Jerseys, jerseys everywhere.
The NBA has been awash in jersey news in this 2013-14 season, whether it be sleeved jerseys, Christmas jerseys (with sleeves), nickname jerseys for the Nets and Heat, or All-Star jerseys, courtesy of Slam Magazine (again, with sleeves).
Some new jersey news—never to be confused with "New Jersey news"—broke on Friday. Paul Lukas of the website Uni-Watch broke some exclusive news about the future jersey designs of the Brooklyn Nets and soon-to-be Charlotte Hornets. Click on the link for a mock-up of the designs.
According to Lukas, the Nets' jersey design combines the black-and-white color scheme that they've used since moving to Brooklyn with the old stars and stripes pattern from the days of Julius Erving and the ABA.
As for Charlotte, the new Hornets designs lack the pinstripes of the original Hornets' duds. But they do contain the purple, teal and white color scheme that was made popular by the likes of Muggsy Bogues, Larry Johnson and Alonzo Mourning.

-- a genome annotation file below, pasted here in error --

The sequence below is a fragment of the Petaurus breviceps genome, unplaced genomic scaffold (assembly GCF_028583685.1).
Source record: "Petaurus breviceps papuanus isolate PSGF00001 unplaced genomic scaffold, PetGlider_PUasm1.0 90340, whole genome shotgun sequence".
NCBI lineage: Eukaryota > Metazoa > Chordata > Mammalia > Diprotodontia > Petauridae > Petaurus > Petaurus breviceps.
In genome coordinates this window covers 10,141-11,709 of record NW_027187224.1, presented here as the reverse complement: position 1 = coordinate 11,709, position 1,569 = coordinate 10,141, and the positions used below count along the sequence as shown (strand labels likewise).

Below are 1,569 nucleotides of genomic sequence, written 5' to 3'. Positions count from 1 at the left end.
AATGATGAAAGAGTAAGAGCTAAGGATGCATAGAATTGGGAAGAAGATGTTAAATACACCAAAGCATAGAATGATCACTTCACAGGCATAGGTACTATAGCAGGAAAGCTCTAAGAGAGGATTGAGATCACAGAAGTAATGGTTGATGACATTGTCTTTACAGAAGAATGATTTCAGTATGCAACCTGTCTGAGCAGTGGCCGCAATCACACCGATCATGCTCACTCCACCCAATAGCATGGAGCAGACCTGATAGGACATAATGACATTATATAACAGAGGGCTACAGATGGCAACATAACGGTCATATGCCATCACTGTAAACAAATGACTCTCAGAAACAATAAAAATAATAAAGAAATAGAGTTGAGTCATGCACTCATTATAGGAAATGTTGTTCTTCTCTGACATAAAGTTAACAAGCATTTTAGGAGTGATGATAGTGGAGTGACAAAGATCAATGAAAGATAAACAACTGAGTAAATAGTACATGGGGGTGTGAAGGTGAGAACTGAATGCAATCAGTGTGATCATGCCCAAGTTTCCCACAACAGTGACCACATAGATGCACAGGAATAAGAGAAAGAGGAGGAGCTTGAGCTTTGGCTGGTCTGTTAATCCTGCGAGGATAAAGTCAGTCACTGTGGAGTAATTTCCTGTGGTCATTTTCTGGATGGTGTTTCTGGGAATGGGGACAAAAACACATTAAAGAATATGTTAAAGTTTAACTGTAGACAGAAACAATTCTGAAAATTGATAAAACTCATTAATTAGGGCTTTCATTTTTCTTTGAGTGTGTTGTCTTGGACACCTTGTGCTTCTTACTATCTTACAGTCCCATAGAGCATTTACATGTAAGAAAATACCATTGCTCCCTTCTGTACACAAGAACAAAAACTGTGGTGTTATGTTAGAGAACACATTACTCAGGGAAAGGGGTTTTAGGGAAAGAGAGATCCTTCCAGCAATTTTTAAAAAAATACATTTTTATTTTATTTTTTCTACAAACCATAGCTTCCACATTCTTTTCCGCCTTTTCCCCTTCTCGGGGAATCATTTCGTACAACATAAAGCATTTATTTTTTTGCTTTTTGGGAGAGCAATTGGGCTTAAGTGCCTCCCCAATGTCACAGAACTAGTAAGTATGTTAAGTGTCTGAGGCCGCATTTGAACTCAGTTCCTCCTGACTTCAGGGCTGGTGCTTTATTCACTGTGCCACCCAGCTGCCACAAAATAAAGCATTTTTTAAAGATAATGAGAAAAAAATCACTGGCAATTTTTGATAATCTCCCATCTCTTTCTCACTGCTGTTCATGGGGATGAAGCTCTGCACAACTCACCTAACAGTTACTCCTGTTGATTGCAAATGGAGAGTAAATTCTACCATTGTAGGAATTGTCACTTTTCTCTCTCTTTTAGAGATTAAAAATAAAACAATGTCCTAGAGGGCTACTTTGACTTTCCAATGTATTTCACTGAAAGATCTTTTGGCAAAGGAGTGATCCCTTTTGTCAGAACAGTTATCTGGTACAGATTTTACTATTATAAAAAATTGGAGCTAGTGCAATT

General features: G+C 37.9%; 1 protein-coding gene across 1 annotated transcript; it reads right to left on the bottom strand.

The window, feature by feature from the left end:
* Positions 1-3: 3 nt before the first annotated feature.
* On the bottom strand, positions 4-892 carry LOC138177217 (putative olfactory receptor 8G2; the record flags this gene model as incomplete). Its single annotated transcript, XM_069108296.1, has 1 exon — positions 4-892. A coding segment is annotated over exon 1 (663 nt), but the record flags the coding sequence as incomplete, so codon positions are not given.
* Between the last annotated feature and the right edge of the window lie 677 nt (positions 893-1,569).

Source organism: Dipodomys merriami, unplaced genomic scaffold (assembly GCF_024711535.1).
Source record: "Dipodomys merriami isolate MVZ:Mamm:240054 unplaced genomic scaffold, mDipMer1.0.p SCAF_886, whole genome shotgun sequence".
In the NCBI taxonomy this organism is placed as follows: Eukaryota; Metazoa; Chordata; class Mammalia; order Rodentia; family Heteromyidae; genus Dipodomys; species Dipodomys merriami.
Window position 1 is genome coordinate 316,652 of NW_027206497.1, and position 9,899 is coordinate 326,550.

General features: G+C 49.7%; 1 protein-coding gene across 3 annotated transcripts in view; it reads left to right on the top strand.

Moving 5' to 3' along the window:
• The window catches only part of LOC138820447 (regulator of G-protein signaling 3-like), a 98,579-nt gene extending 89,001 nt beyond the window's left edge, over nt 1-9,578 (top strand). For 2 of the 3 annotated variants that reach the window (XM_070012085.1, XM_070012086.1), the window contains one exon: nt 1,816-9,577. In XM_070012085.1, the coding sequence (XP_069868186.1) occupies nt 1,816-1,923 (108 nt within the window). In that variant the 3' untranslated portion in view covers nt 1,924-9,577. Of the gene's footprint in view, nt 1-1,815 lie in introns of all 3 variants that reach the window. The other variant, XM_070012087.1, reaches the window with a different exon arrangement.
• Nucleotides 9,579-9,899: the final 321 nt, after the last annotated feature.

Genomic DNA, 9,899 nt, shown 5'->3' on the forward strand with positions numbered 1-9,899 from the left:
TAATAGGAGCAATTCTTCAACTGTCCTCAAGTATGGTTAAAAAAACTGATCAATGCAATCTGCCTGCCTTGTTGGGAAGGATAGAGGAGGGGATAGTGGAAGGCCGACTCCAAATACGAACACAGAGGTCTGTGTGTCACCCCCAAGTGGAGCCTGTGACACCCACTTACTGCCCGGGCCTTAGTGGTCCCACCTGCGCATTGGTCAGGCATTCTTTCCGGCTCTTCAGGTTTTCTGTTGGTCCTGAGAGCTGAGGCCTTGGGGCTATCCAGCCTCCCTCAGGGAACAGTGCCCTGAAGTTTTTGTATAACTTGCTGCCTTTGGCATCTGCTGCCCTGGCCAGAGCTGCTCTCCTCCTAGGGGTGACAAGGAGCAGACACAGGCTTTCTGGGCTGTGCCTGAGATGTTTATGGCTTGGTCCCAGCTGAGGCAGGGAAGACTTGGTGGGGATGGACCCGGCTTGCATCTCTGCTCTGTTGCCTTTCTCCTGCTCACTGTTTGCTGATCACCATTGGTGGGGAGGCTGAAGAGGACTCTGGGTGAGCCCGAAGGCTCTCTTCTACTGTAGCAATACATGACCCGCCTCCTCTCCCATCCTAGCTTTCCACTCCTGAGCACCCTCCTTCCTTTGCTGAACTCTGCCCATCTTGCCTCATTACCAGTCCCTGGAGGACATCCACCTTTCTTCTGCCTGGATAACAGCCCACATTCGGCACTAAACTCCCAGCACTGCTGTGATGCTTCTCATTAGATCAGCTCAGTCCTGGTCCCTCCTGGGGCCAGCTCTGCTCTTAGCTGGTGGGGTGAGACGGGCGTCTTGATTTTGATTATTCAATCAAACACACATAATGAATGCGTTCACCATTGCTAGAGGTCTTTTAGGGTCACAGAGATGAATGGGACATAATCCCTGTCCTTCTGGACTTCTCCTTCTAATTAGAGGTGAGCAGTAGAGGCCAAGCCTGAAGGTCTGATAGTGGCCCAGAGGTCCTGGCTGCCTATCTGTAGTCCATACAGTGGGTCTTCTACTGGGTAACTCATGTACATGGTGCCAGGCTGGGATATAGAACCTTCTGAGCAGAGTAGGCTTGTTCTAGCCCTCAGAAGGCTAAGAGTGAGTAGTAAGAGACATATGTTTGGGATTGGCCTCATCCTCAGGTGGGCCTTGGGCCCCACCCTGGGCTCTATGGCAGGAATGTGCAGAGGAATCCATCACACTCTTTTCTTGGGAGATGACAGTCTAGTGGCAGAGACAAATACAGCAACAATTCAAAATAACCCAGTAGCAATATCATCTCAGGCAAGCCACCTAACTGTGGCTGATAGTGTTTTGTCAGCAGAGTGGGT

Lukas does provide the following caveat: "While I trust my source in terms of what he saw, it’s not clear whether these are final designs, prototypes, or something else."
So will the jerseys really find their way into the Brooklyn and Charlotte locker rooms? This breaking news comes on the heels of the Charlotte organization unveiling shirts, hats and gear with the new Hornets logo, according to Sports Illustrated's Ben Golliver.
After the unveiling of the Hornet logo in December, Bobcats Sports & Entertainment President & COO Fred Whitfield stressed the importance of maintaining ties to the old Hornets while pushing the design forward. Per NBA.com, Whitfield said, “We recognize the heritage behind the original logo and our goal was to connect to the past but also include elements of an evolution."
The team is fully immersed in a massive re-branding campaign, so the new uniforms may in fact be the real deal.
But what about the Nets? Their current black-and-white uniforms still seem popular, and the old red-white-and-blue ABA uniforms are iconic. Combining two good jerseys designs doesn't necessarily make a better jersey.